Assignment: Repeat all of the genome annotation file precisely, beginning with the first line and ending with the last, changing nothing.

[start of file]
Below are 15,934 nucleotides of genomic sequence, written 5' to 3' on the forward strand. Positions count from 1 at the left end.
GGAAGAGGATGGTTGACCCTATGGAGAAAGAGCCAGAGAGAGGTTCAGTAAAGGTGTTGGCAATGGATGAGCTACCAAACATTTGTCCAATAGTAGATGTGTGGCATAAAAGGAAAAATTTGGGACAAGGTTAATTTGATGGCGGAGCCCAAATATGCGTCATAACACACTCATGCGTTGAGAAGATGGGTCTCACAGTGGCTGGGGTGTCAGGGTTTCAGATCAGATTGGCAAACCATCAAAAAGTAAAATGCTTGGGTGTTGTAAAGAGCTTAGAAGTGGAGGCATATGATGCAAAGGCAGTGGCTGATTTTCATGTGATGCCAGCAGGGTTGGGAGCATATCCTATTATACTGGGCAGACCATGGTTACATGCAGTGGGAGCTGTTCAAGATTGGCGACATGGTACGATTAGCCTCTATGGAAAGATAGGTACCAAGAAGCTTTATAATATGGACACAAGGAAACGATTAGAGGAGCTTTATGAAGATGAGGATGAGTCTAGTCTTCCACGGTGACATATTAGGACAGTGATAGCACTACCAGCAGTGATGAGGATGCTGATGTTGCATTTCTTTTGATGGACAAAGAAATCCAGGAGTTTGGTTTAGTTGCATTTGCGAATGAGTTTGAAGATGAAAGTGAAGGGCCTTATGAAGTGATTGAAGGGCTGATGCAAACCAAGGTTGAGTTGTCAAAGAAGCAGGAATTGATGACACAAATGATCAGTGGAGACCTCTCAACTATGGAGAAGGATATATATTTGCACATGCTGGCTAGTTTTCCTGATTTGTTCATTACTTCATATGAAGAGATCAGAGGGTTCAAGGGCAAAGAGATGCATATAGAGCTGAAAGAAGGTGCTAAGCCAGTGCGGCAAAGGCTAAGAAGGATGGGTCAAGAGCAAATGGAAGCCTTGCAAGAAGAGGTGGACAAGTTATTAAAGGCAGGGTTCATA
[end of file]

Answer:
Below are 15,934 nucleotides of genomic sequence, written 5' to 3' on the forward strand. Positions count from 1 at the left end.
GGAAGAGGATGGTTGACCCTATGGAGAAAGAGCCAGAGAGAGGTTCAGTAAAGGTGTTGGCAATGGATGAGCTACCAAACATTTGTCCAATAGTAGATGTGTGGCATAAAAGGAAAAATTTGGGACAAGGTTAATTTGATGGCGGAGCCCAAATATGCGTCATAACACACTCATGCGTTGAGAAGATGGGTCTCACAGTGGCTGGGGTGTCAGGGTTTCAGATCAGATTGGCAAACCATCAAAAAGTAAAATGCTTGGGTGTTGTAAAGAGCTTAGAAGTGGAGGCATATGATGCAAAGGCAGTGGCTGATTTTCATGTGATGCCAGCAGGGTTGGGAGCATATCCTATTATACTGGGCAGACCATGGTTACATGCAGTGGGAGCTGTTCAAGATTGGCGACATGGTACGATTAGCCTCTATGGAAAGATAGGTACCAAGAAGCTTTATAATATGGACACAAGGAAACGATTAGAGGAGCTTTATGAAGATGAGGATGAGTCTAGTCTTCCACGGTGACATATTAGGACAGTGATAGCACTACCAGCAGTGATGAGGATGCTGATGTTGCATTTCTTTTGATGGACAAAGAAATCCAGGAGTTTGGTTTAGTTGCATTTGCGAATGAGTTTGAAGATGAAAGTGAAGGGCCTTATGAAGTGATTGAAGGGCTGATGCAAACCAAGGTTGAGTTGTCAAAGAAGCAGGAATTGATGACACAAATGATCAGTGGAGACCTCTCAACTATGGAGAAGGATATATATTTGCACATGCTGGCTAGTTTTCCTGATTTGTTCATTACTTCATATGAAGAGATCAGAGGGTTCAAGGGCAAAGAGATGCATATAGAGCTGAAAGAAGGTGCTAAGCCAGTGCGGCAAAGGCTAAGAAGGATGGGTCAAGAGCAAATGGAAGCCTTGCAAGAAGAGGTGGACAAGTTATTAAAGGCAGGGTTCATA